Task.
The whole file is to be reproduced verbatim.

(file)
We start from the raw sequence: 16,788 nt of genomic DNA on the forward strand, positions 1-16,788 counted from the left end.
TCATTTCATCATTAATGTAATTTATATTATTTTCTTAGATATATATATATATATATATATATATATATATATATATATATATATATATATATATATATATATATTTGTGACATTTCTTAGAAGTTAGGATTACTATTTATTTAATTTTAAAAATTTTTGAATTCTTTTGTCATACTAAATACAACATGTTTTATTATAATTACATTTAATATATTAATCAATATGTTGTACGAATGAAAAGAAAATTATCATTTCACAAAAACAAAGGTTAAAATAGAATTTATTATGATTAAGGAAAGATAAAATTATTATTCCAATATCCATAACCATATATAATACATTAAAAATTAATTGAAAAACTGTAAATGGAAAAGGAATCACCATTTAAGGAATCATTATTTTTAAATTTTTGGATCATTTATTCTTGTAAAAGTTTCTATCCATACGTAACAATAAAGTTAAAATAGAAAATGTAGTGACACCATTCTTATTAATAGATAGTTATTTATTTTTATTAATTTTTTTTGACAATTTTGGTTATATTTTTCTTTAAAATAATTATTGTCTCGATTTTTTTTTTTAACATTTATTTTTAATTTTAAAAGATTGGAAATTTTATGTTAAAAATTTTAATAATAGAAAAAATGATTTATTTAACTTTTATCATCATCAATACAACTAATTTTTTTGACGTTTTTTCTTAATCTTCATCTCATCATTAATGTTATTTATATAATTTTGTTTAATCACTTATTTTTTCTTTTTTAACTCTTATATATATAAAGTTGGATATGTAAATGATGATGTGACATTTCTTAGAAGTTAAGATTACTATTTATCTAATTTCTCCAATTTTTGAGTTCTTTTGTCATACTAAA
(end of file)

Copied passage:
We start from the raw sequence: 16,788 nt of genomic DNA on the forward strand, positions 1-16,788 counted from the left end.
TCATTTCATCATTAATGTAATTTATATTATTTTCTTAGATATATATATATATATATATATATATATATATATATATATATATATATATATATATATATATATATTTGTGACATTTCTTAGAAGTTAGGATTACTATTTATTTAATTTTAAAAATTTTTGAATTCTTTTGTCATACTAAATACAACATGTTTTATTATAATTACATTTAATATATTAATCAATATGTTGTACGAATGAAAAGAAAATTATCATTTCACAAAAACAAAGGTTAAAATAGAATTTATTATGATTAAGGAAAGATAAAATTATTATTCCAATATCCATAACCATATATAATACATTAAAAATTAATTGAAAAACTGTAAATGGAAAAGGAATCACCATTTAAGGAATCATTATTTTTAAATTTTTGGATCATTTATTCTTGTAAAAGTTTCTATCCATACGTAACAATAAAGTTAAAATAGAAAATGTAGTGACACCATTCTTATTAATAGATAGTTATTTATTTTTATTAATTTTTTTTGACAATTTTGGTTATATTTTTCTTTAAAATAATTATTGTCTCGATTTTTTTTTTTAACATTTATTTTTAATTTTAAAAGATTGGAAATTTTATGTTAAAAATTTTAATAATAGAAAAAATGATTTATTTAACTTTTATCATCATCAATACAACTAATTTTTTTGACGTTTTTTCTTAATCTTCATCTCATCATTAATGTTATTTATATAATTTTGTTTAATCACTTATTTTTTCTTTTTTAACTCTTATATATATAAAGTTGGATATGTAAATGATGATGTGACATTTCTTAGAAGTTAAGATTACTATTTATCTAATTTCTCCAATTTTTGAGTTCTTTTGTCATACTAAA